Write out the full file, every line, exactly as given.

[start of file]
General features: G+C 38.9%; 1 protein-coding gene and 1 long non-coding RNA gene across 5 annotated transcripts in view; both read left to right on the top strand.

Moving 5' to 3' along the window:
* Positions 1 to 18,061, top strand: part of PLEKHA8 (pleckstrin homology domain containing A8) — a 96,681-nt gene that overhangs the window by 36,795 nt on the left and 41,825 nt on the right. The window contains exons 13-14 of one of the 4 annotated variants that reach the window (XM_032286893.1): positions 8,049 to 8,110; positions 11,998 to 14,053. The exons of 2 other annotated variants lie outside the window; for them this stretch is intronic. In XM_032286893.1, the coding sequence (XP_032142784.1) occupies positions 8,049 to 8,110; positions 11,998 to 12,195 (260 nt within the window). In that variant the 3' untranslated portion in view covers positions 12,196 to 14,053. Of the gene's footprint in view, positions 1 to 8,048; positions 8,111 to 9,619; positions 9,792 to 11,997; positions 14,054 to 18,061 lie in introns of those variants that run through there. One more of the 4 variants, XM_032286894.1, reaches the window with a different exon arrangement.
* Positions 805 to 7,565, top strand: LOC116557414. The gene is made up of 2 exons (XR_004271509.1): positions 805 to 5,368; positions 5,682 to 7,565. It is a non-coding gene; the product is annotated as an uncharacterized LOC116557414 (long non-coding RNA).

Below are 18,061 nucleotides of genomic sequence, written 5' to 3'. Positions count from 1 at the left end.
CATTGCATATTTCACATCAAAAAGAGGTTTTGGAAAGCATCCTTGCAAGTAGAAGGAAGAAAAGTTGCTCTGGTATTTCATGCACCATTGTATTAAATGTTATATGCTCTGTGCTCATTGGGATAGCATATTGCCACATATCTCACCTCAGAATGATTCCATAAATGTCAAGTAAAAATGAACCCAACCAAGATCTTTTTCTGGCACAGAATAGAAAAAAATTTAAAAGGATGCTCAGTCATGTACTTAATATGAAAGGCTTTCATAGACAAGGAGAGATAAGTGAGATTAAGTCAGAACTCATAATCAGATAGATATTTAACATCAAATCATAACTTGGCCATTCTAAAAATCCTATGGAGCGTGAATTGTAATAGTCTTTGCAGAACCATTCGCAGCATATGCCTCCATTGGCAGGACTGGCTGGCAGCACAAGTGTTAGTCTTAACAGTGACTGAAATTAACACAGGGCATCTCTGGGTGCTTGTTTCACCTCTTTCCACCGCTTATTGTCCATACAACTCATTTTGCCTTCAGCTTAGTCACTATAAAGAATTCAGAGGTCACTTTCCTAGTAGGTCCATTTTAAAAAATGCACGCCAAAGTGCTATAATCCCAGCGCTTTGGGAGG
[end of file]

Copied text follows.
General features: G+C 38.9%; 1 protein-coding gene and 1 long non-coding RNA gene across 5 annotated transcripts in view; both read left to right on the top strand.

Moving 5' to 3' along the window:
* Positions 1 to 18,061, top strand: part of PLEKHA8 (pleckstrin homology domain containing A8) — a 96,681-nt gene that overhangs the window by 36,795 nt on the left and 41,825 nt on the right. The window contains exons 13-14 of one of the 4 annotated variants that reach the window (XM_032286893.1): positions 8,049 to 8,110; positions 11,998 to 14,053. The exons of 2 other annotated variants lie outside the window; for them this stretch is intronic. In XM_032286893.1, the coding sequence (XP_032142784.1) occupies positions 8,049 to 8,110; positions 11,998 to 12,195 (260 nt within the window). In that variant the 3' untranslated portion in view covers positions 12,196 to 14,053. Of the gene's footprint in view, positions 1 to 8,048; positions 8,111 to 9,619; positions 9,792 to 11,997; positions 14,054 to 18,061 lie in introns of those variants that run through there. One more of the 4 variants, XM_032286894.1, reaches the window with a different exon arrangement.
* Positions 805 to 7,565, top strand: LOC116557414. The gene is made up of 2 exons (XR_004271509.1): positions 805 to 5,368; positions 5,682 to 7,565. It is a non-coding gene; the product is annotated as an uncharacterized LOC116557414 (long non-coding RNA).

Below are 18,061 nucleotides of genomic sequence, written 5' to 3'. Positions count from 1 at the left end.
CATTGCATATTTCACATCAAAAAGAGGTTTTGGAAAGCATCCTTGCAAGTAGAAGGAAGAAAAGTTGCTCTGGTATTTCATGCACCATTGTATTAAATGTTATATGCTCTGTGCTCATTGGGATAGCATATTGCCACATATCTCACCTCAGAATGATTCCATAAATGTCAAGTAAAAATGAACCCAACCAAGATCTTTTTCTGGCACAGAATAGAAAAAAATTTAAAAGGATGCTCAGTCATGTACTTAATATGAAAGGCTTTCATAGACAAGGAGAGATAAGTGAGATTAAGTCAGAACTCATAATCAGATAGATATTTAACATCAAATCATAACTTGGCCATTCTAAAAATCCTATGGAGCGTGAATTGTAATAGTCTTTGCAGAACCATTCGCAGCATATGCCTCCATTGGCAGGACTGGCTGGCAGCACAAGTGTTAGTCTTAACAGTGACTGAAATTAACACAGGGCATCTCTGGGTGCTTGTTTCACCTCTTTCCACCGCTTATTGTCCATACAACTCATTTTGCCTTCAGCTTAGTCACTATAAAGAATTCAGAGGTCACTTTCCTAGTAGGTCCATTTTAAAAAATGCACGCCAAAGTGCTATAATCCCAGCGCTTTGGGAGG